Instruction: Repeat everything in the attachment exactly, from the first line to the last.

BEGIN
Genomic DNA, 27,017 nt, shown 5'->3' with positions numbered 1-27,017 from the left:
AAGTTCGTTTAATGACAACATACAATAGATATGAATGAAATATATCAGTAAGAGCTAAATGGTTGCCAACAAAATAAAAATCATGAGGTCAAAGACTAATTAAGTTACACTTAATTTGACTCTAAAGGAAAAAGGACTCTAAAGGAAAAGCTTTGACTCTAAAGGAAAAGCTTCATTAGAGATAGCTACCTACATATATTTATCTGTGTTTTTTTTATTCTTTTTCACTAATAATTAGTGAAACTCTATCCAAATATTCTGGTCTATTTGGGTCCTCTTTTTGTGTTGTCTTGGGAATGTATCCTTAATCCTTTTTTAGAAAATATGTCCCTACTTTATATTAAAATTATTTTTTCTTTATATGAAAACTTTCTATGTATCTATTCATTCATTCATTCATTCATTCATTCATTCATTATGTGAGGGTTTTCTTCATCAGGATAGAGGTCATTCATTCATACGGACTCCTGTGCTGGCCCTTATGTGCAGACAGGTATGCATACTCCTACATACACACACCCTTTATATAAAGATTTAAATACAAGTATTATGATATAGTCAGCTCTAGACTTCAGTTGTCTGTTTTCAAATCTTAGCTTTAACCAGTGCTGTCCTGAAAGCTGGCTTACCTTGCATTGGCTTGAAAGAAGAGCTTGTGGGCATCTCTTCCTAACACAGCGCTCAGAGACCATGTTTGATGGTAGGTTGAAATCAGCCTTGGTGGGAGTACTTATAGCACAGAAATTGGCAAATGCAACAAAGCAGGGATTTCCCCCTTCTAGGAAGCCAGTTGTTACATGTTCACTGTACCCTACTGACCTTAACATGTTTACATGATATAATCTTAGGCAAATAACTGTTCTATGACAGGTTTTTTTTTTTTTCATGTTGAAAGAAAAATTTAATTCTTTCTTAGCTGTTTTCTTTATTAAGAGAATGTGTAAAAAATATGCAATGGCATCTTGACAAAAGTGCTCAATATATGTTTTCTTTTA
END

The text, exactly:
Genomic DNA, 27,017 nt, shown 5'->3' with positions numbered 1-27,017 from the left:
AAGTTCGTTTAATGACAACATACAATAGATATGAATGAAATATATCAGTAAGAGCTAAATGGTTGCCAACAAAATAAAAATCATGAGGTCAAAGACTAATTAAGTTACACTTAATTTGACTCTAAAGGAAAAAGGACTCTAAAGGAAAAGCTTTGACTCTAAAGGAAAAGCTTCATTAGAGATAGCTACCTACATATATTTATCTGTGTTTTTTTTATTCTTTTTCACTAATAATTAGTGAAACTCTATCCAAATATTCTGGTCTATTTGGGTCCTCTTTTTGTGTTGTCTTGGGAATGTATCCTTAATCCTTTTTTAGAAAATATGTCCCTACTTTATATTAAAATTATTTTTTCTTTATATGAAAACTTTCTATGTATCTATTCATTCATTCATTCATTCATTCATTCATTCATTATGTGAGGGTTTTCTTCATCAGGATAGAGGTCATTCATTCATACGGACTCCTGTGCTGGCCCTTATGTGCAGACAGGTATGCATACTCCTACATACACACACCCTTTATATAAAGATTTAAATACAAGTATTATGATATAGTCAGCTCTAGACTTCAGTTGTCTGTTTTCAAATCTTAGCTTTAACCAGTGCTGTCCTGAAAGCTGGCTTACCTTGCATTGGCTTGAAAGAAGAGCTTGTGGGCATCTCTTCCTAACACAGCGCTCAGAGACCATGTTTGATGGTAGGTTGAAATCAGCCTTGGTGGGAGTACTTATAGCACAGAAATTGGCAAATGCAACAAAGCAGGGATTTCCCCCTTCTAGGAAGCCAGTTGTTACATGTTCACTGTACCCTACTGACCTTAACATGTTTACATGATATAATCTTAGGCAAATAACTGTTCTATGACAGGTTTTTTTTTTTTTCATGTTGAAAGAAAAATTTAATTCTTTCTTAGCTGTTTTCTTTATTAAGAGAATGTGTAAAAAATATGCAATGGCATCTTGACAAAAGTGCTCAATATATGTTTTCTTTTA